Messemvria-Zone, a colony of Samothraki the late 7th century BC, initially served the needs of the diocese in agricultural products and commercial communication with the Thracian tribes of the hinterland. But the original rural character passed almost early – in the 6th century B.C. – in a second place, as well as trading and maritime movement of goods proved to be very safe and profitable. So the city developed quickly to an important commercial center and was highly developed
during the 5th and 4th century B.C.
The financial health of the city reveals the amount of two coins, established for the contribution to the fund of the First Athenian Alliance. But the penetration of Athenian power in the region, the imposition to the colonies of Samothraki a rather heavy burden of tax and possibly events that are missing completely written historical evidence, led to the gradual decline.
According to some testimonies, Aesop, the great storytellers of antiquity had originated from this city. The archaeological site of Messimvria are remnants of the Sanctuary of Dimitra and the Temple of Apollo. On the west side lies the main part of town, where among other buildings, there are two public buildings, but also an impressive location where dozens of traditional earthenware jars kept.
Source: Eastern Macedonia & Thrace
Curative Natural Resource Traianoupoli
The hot curative springs of Traianoupoli were a major attraction from ancient times. The city of Traianoupoli was built by the Roman emperor Traianos in the beginning of the 2nd century A.D. According to tradition, Traianos (106/7 A.D.) on his way to and from war for Dakia created “agores”. He founded schools, libraries, baths (thermae). The foundation of Traianoupoli fell within the reconstruction... read more
Castle in Pythion
The Castle in Pythio (of the Byzantine Empythio) is located 16 km north of Didymoteicho, near the railway bridge, which enters from the Greek to the Turkish ground. It was built from 1331 to 1341 by Ioannis Kantakouzenos VI, who used it to control the crossings from the valley of the Evros river. Back then, this great river was navigable almost until Filipoypoli and it was the main commercial artery... read more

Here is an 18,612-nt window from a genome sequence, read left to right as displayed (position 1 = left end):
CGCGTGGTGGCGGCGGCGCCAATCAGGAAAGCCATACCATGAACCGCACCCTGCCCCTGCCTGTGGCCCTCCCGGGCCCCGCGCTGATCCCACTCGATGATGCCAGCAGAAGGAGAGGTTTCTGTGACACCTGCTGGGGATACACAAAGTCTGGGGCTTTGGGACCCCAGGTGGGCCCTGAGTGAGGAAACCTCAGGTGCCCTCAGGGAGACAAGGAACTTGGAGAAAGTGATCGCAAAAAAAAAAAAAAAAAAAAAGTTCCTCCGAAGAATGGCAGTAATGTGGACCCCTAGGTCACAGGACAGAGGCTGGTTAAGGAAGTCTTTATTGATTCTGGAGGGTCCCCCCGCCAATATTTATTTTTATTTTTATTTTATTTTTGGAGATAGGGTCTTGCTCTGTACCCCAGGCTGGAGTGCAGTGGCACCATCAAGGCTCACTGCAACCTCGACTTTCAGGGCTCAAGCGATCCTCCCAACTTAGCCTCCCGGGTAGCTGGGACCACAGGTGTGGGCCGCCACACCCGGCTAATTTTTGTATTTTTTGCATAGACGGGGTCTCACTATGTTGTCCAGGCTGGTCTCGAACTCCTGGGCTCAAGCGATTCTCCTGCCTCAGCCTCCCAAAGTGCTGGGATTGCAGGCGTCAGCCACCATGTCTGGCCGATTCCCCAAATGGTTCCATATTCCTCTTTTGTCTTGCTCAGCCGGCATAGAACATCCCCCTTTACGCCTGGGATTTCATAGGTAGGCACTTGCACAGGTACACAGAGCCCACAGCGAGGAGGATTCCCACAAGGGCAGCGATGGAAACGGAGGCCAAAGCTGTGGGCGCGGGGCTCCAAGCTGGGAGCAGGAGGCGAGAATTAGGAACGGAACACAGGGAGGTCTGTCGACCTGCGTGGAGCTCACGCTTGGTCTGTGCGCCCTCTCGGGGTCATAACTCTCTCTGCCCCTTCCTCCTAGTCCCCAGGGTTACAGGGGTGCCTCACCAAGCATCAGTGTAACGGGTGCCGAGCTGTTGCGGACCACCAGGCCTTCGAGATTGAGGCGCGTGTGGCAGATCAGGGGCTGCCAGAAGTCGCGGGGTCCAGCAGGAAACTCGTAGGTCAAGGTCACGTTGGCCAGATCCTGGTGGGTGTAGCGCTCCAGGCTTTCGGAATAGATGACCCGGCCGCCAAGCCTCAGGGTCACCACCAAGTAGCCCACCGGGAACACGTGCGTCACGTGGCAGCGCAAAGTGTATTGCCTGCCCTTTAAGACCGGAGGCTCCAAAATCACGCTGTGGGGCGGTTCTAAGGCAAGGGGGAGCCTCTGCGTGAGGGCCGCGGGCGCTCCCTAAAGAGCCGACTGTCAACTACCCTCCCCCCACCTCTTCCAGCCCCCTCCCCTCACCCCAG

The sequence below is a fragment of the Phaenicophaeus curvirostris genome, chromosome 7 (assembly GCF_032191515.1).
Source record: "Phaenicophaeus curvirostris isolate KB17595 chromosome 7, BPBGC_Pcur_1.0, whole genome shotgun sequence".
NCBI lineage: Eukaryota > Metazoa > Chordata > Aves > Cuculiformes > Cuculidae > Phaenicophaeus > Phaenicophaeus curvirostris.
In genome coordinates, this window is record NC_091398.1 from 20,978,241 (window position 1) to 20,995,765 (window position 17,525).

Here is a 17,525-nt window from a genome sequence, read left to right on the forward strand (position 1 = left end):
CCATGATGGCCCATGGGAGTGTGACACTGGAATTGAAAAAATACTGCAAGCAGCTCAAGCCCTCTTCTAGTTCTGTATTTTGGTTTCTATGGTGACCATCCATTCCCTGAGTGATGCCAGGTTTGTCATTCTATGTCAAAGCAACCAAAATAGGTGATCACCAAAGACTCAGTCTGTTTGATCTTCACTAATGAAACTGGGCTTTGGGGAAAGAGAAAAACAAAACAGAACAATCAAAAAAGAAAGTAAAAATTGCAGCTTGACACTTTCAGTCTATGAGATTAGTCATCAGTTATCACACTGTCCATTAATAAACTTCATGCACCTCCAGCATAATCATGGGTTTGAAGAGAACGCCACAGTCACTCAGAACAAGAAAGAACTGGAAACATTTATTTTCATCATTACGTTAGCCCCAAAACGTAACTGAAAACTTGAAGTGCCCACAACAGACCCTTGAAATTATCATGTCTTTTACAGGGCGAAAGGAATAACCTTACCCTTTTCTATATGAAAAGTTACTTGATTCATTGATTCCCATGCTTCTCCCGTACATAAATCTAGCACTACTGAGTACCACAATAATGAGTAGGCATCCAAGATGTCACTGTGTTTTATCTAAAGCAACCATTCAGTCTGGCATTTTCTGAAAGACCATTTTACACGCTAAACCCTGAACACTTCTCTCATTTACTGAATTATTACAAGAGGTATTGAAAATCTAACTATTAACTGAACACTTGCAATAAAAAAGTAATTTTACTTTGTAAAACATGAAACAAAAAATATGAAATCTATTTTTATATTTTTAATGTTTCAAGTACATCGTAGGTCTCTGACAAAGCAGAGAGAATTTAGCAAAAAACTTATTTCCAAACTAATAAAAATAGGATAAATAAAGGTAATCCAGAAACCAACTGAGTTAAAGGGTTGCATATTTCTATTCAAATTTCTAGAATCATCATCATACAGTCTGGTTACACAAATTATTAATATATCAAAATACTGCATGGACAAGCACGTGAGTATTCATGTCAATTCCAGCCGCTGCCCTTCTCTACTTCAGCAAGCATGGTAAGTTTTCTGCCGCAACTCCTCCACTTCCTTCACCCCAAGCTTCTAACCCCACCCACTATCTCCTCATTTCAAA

The hill of Agia Petra in south-eastern side of Didymoteicho has been largely associated with the Roman Plotinopoli. The city was founded by the Roman emperor Trajan, named in honor of his wife Plotina. This hill, in a strategic position, attracted the archaeological interest before the Second World War. In 1965, during the construction of a trench by soldiers was found a hammered gold bust of the Roman... read more
Archaeological Site Zone Messimvria
Messemvria-Zone, a colony of Samothraki the late 7th century BC, initially served the needs of the diocese in agricultural products and commercial communication with the Thracian tribes of the hinterland. But the original rural character passed almost early - in the 6th century B.C. - in a second place, as well as trading and maritime movement of goods proved to be very safe and profitable. So the city... read more
Archaelogical exhibition of Spileo
At the basement of the municipal refreshment of Spileo, at the "Koryfi" (“Top”) area, in a beautiful natural environment, with the view of the plains of Arda and Adrianoupoli, there is the archaeological educational exhibition of Spileo. In a space that was remodeled, after a museological study, with new design and proper lighting, the visitor can see a photographic exhibition of archaeological... read more
Municipal picture gallery of Didymoteicho
Inside the castle, former residence of Vafeiadis, the renovated building of the Greek interwar, is housed the Municipal Gallery of Didymoteicho. It was founded in 2000 to host the works of the internationally renowned painter Dimitrios Nalbandis. t was decorated internally and externally in eleven months time by the same painter, under voluntary offer to its hometown and the memory of his mother.... read more